Radford, Benjamin, “Mermaids and Mermen: Facts and Legends”. Live Science: November 15 2014. Web. May 29 2016.

“Rolling Waves in Deep Ocean”. Shutterstock Photo. n.d. Web. May 29 2016.

5 thoughts on “1.5 : The Story of How Evil Came Into the World”

  1. Hi Natasha!

    Great story! I have always associated mermaids with happiness, beauty and good magic, so it was very interesting for me to read your perspective. In his interview, Thomas King talks about maturation of the author and the affect it has on the story itself. Your story is a great example of that. You bring a whole other view and perspective to mermaids, it is not only more grown up, but it also has a darker twist to it.

    Your idea of how the mermaids words were more terrifying than the scariest beasts in the ocean was great. I think we sometimes forget the power that words have. I enjoyed reading this, but I can also see it being a fun campfire story – your inspiration showed through! As you mentioned, stories told orally put great emphasis on the end of the story. When I think back to jokes my grandpa told me or stories from camp the ending is what could make or break the story. In some cases, I only remember the “punch line” but I could not tell you how to get there – just that I enjoyed the message from the story.

    My question for you is do you think that hearing so many stories being told to you as a child influenced the tone or direction of this story?

  2. Hi Alana!

    I think my idea to have the story be about mermaids was really just a desperate effort on my part to make the story a little different from the original, but still keeping the events more or less the same. Creative writing is sometimes a struggle for me, so I thought “alright, if I change the characters and the location that should be good enough right?” haha. I played around with the idea of having the story be about aliens but mermaids seemed to work better. In the limited research I did I found that many cultures have myths and stories about mermaids where they’re actually pretty terrifying creatures! There were a lot of stories about mermaids steering sailors off course and dragging them down to the bottom of the ocean, scary stuff!

    As for your question, the stories I was told as a kid were not a direct inspiration for the story, however they probably subconsciously effected how I wrote the story and how I told it. The stories we grow up with really do stick with us and shape our lives in many ways! Thank you for your comment!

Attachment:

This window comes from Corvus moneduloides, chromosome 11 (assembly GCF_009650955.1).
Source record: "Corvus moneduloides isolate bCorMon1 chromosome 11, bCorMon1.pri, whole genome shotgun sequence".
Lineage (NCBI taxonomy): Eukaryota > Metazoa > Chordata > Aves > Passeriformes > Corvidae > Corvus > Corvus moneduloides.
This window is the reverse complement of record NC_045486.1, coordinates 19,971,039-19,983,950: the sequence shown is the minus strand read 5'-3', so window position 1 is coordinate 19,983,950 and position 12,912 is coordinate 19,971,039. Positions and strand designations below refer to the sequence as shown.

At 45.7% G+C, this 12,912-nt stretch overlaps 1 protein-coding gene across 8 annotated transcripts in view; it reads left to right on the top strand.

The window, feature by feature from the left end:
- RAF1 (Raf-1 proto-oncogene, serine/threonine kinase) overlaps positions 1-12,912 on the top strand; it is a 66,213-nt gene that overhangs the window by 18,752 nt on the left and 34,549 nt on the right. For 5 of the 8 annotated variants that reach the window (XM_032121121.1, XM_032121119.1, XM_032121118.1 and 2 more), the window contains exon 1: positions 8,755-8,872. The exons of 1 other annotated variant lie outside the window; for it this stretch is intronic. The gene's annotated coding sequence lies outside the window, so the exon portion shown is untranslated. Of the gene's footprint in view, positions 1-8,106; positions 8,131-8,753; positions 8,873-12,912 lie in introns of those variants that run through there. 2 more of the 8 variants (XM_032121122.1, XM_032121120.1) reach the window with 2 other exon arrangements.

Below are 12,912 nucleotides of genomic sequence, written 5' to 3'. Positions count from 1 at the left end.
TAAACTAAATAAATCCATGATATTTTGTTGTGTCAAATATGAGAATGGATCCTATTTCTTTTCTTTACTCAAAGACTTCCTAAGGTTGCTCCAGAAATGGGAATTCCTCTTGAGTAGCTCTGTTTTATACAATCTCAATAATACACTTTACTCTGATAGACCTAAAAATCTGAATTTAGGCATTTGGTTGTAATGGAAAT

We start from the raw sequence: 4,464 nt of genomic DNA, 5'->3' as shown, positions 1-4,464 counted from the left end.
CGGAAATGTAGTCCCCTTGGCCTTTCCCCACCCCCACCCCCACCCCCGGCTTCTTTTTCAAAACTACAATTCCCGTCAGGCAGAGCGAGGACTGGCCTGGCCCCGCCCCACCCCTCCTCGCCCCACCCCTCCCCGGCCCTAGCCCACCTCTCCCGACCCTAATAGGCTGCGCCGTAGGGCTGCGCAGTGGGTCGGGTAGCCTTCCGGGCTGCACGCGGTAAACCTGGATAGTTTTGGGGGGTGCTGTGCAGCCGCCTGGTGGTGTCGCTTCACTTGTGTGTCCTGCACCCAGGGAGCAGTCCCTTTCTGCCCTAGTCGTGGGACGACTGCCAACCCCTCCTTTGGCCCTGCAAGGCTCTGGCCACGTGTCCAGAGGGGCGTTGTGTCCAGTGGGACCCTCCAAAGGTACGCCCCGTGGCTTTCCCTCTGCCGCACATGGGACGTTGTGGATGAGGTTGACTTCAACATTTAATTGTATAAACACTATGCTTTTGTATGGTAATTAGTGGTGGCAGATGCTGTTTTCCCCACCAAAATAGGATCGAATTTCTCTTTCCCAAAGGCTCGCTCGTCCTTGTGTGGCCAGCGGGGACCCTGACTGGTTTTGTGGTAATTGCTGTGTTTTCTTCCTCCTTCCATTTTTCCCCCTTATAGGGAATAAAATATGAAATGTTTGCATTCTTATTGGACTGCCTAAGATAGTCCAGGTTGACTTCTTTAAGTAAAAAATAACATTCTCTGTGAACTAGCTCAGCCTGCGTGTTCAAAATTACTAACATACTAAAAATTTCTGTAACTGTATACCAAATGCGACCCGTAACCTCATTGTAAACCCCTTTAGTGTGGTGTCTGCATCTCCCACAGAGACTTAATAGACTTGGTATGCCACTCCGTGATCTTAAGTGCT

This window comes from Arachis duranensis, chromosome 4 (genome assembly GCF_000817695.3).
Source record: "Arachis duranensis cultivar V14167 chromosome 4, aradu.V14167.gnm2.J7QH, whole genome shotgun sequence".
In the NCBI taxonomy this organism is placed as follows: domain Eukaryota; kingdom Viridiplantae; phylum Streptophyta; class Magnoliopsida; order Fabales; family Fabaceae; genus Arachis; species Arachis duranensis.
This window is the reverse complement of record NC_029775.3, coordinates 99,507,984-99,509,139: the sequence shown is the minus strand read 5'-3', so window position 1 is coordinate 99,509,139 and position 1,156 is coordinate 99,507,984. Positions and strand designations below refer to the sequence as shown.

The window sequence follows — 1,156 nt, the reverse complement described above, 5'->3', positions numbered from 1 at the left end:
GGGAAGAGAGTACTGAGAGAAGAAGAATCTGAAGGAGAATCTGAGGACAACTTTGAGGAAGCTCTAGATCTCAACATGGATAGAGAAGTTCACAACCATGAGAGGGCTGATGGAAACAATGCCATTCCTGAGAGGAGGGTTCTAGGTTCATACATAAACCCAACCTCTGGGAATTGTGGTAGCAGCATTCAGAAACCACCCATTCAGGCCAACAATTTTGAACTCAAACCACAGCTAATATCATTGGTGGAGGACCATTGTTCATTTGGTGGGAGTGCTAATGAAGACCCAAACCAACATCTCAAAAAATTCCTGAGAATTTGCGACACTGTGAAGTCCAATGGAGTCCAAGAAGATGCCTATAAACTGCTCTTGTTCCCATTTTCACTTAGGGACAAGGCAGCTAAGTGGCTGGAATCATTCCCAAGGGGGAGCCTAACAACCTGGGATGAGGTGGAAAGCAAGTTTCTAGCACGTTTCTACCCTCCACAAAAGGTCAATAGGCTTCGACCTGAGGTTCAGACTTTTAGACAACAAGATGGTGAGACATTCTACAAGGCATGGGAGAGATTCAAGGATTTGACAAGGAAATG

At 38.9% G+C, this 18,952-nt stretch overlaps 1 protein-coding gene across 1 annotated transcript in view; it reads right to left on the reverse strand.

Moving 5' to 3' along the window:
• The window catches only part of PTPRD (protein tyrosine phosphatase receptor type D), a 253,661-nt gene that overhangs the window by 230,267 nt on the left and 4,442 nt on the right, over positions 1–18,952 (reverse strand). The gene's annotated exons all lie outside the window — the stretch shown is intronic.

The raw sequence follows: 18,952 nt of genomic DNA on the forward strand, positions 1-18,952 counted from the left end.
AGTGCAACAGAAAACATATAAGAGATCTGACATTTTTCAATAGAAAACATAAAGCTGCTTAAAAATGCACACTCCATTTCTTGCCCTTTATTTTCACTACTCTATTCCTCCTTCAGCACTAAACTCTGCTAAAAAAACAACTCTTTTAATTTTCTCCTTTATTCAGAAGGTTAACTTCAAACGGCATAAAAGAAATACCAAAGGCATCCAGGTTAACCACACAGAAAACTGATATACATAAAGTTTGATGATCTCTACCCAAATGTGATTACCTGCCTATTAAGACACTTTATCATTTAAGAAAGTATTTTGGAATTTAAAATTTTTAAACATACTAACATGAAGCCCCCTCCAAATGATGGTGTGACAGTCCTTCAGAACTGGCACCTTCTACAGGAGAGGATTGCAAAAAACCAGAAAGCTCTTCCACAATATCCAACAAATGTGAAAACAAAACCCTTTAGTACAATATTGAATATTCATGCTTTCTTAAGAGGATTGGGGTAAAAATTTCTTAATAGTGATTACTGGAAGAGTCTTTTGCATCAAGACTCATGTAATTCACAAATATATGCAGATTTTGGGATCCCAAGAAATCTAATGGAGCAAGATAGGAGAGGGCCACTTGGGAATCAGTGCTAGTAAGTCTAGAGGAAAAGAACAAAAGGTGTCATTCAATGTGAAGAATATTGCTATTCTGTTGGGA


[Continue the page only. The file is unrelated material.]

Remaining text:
– Natasha

  3. You make some amazing points! I hadn’t thought about the ending of the story in the same way that you did but I completely agree. At the end of a story the final words resonate and wrap everything that happened. However, I also like King’s point about how to begin a story. Without a good beginning the end becomes irrelevant. Starting with “You’ll Never Believe What Happened” or “Once upon a time” can bring in the audience and keep them there until the very end. I find the beginning creates an intimacy in oral storytelling that the end takes advantage of and leaves an echo of a moral or meaning to the overall story.

    Whether or not you feel like you’re a part of the story, hearing it provides a way to immerse audiences in the words and the beginning is that initial dive into it. You mentioned telling stories around a campfire and I’m sure that plenty of the people in this class can relate to that. I also can recall being read to or told stories at dinnertime, in bed before sleeping, or when taking a walk. I wonder what your thoughts are on the environment a story is told in and how that affects the story itself as well as those involved in it?

    1. Hi Charlie,

      I agree! The beginning and the end really do work together to make a story impactful. With regard to your question about stories and the environment they are told in, I think that the environment plays an important role in how the listener’s receive the story and how its told, but I also don’t think that you always have to have a specific kind of environment to tell a good story. Like I mentioned in my post, I’ve heard so many great stories told around campfires, which seemed to have created a very happy and pleasant atmosphere to hear a story. But I’ve also heard great stories told to me on skytrains, in classrooms, and at work. So in my experience, I think that the environment can really add to a story, but at the same time a great story can be told anywhere, and environment doesn’t always play a huge part in that.

      – Natasha

Leave a Reply

Your email address will not be published.

Spam prevention powered by Akismet